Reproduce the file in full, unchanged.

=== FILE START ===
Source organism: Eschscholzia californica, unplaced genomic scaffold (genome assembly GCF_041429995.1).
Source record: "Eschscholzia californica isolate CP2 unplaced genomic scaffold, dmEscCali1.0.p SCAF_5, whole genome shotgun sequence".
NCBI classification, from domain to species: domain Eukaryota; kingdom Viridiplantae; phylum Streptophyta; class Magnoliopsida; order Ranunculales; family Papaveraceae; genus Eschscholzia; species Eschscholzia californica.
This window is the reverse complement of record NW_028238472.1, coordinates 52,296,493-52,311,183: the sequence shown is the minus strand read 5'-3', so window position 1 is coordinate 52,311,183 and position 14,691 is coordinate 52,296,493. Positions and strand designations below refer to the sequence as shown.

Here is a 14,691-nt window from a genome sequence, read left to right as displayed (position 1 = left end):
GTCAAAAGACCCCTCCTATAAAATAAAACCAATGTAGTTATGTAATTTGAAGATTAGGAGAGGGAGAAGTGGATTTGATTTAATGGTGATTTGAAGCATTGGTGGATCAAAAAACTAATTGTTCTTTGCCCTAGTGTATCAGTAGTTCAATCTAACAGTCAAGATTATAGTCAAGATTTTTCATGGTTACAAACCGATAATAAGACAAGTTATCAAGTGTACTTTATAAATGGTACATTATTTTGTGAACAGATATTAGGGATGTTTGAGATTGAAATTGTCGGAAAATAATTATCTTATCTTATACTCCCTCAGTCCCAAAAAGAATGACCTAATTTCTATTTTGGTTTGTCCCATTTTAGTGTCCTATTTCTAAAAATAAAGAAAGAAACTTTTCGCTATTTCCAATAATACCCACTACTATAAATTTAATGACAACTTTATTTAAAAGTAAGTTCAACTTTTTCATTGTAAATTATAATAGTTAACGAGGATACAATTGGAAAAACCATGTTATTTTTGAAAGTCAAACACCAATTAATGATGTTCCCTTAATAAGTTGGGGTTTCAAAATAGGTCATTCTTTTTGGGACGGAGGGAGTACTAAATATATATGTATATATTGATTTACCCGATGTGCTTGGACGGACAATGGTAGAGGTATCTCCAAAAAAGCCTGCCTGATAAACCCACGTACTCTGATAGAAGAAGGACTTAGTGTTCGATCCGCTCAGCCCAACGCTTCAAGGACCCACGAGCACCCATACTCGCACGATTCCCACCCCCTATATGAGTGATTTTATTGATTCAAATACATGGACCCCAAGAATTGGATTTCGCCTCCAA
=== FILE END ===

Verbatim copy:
Source organism: Eschscholzia californica, unplaced genomic scaffold (genome assembly GCF_041429995.1).
Source record: "Eschscholzia californica isolate CP2 unplaced genomic scaffold, dmEscCali1.0.p SCAF_5, whole genome shotgun sequence".
NCBI classification, from domain to species: domain Eukaryota; kingdom Viridiplantae; phylum Streptophyta; class Magnoliopsida; order Ranunculales; family Papaveraceae; genus Eschscholzia; species Eschscholzia californica.
This window is the reverse complement of record NW_028238472.1, coordinates 52,296,493-52,311,183: the sequence shown is the minus strand read 5'-3', so window position 1 is coordinate 52,311,183 and position 14,691 is coordinate 52,296,493. Positions and strand designations below refer to the sequence as shown.

Here is a 14,691-nt window from a genome sequence, read left to right as displayed (position 1 = left end):
GTCAAAAGACCCCTCCTATAAAATAAAACCAATGTAGTTATGTAATTTGAAGATTAGGAGAGGGAGAAGTGGATTTGATTTAATGGTGATTTGAAGCATTGGTGGATCAAAAAACTAATTGTTCTTTGCCCTAGTGTATCAGTAGTTCAATCTAACAGTCAAGATTATAGTCAAGATTTTTCATGGTTACAAACCGATAATAAGACAAGTTATCAAGTGTACTTTATAAATGGTACATTATTTTGTGAACAGATATTAGGGATGTTTGAGATTGAAATTGTCGGAAAATAATTATCTTATCTTATACTCCCTCAGTCCCAAAAAGAATGACCTAATTTCTATTTTGGTTTGTCCCATTTTAGTGTCCTATTTCTAAAAATAAAGAAAGAAACTTTTCGCTATTTCCAATAATACCCACTACTATAAATTTAATGACAACTTTATTTAAAAGTAAGTTCAACTTTTTCATTGTAAATTATAATAGTTAACGAGGATACAATTGGAAAAACCATGTTATTTTTGAAAGTCAAACACCAATTAATGATGTTCCCTTAATAAGTTGGGGTTTCAAAATAGGTCATTCTTTTTGGGACGGAGGGAGTACTAAATATATATGTATATATTGATTTACCCGATGTGCTTGGACGGACAATGGTAGAGGTATCTCCAAAAAAGCCTGCCTGATAAACCCACGTACTCTGATAGAAGAAGGACTTAGTGTTCGATCCGCTCAGCCCAACGCTTCAAGGACCCACGAGCACCCATACTCGCACGATTCCCACCCCCTATATGAGTGATTTTATTGATTCAAATACATGGACCCCAAGAATTGGATTTCGCCTCCAA